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Br J Obstet Gynaecol. 1997 Jul;104(7):781-6.

Routine oxytocin in the third stage of labour: a placebo controlled randomised trial.

Author information

1
Department of Obstetrics and Gynaecology, County Hospital, Ostersund, Sweden.

Abstract

OBJECTIVE:

To compare intravenous oxytocin administration (Partocon 10 IU) with saline solution in the management of postpartum haemorrhage in the third stage of labour.

DESIGN:

A double-blind, randomised controlled trial involving 1000 parturients with singleton fetuses in cephalic presentation and undergoing vaginal delivery, randomly allocated to treatment with oxytocin (n = 513) or 0.9% saline solution (n = 487).

SETTING:

Labour ward at a central county hospital.

MAIN OUTCOME MEASURES:

Mean blood loss (total, and before and after placenta delivery); frequencies of blood loss > 800 mL, need of additional oxytocic treatment, postpartum haemoglobin < 10 g/dL; and duration of postpartum hospitalisation.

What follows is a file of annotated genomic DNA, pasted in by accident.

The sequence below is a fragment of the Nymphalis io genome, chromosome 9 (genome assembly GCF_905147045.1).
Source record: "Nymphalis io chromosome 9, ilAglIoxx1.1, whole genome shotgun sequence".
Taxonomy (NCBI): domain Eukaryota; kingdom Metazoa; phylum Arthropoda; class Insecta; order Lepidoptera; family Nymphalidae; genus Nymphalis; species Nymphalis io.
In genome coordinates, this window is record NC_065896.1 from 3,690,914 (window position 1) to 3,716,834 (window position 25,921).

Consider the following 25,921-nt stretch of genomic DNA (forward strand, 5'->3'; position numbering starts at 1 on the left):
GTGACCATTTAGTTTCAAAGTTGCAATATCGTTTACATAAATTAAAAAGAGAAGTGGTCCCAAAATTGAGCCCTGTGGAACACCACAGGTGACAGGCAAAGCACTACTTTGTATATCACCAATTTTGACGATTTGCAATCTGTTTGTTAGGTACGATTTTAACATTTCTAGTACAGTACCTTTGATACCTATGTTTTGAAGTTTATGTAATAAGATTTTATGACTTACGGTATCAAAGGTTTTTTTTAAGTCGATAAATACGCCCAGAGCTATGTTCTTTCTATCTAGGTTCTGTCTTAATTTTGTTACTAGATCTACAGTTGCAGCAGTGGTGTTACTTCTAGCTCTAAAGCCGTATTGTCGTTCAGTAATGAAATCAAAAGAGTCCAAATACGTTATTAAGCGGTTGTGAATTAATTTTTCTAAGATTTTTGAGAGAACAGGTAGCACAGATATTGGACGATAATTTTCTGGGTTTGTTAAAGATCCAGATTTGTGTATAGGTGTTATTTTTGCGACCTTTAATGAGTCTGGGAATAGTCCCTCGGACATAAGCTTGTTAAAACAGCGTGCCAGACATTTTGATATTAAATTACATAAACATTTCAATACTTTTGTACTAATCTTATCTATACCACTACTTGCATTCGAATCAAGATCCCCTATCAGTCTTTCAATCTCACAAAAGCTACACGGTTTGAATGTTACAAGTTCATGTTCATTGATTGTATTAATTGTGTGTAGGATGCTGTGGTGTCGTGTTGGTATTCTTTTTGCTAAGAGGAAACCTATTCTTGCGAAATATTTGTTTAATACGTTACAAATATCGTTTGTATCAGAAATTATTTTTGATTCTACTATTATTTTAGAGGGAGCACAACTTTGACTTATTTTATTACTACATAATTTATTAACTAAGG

RESULTS:

As compared with saline solution, oxytocin administration was associated with significant reduction in mean total blood loss (407 versus 527 mL), and in frequencies of postpartum haemorrhage > 800 mL (8.8% versus 5.2%), additional treatment with metylergometrine (7.8% versus 13.8%), and postpartum Hb < 10 g/dL (9.7% versus 15.2%), and a nonsignificant increase in the frequency of manual placenta removal (3.5% versus 2.3%). There was no group difference in the mean duration of postpartum hospitalisation (4.6 versus 4.5 days, respectively).

CONCLUSIONS:

Administration of intravenous oxytocin in the third stage of labour is associated with an approximately 22% reduction in mean blood loss, and approximately 40% reductions in frequencies of postpartum haemorrhage (> 500 mL or > 800 mL) and of postpartum haemoglobin < 10 g/dL. Identification of risk groups for oxytocin treatment does not seem worthwhile. Oxytocin is a cheap atoxic drug and should be given routinely after vaginal delivery.

PMID:
9236641
[Indexed for MEDLINE]

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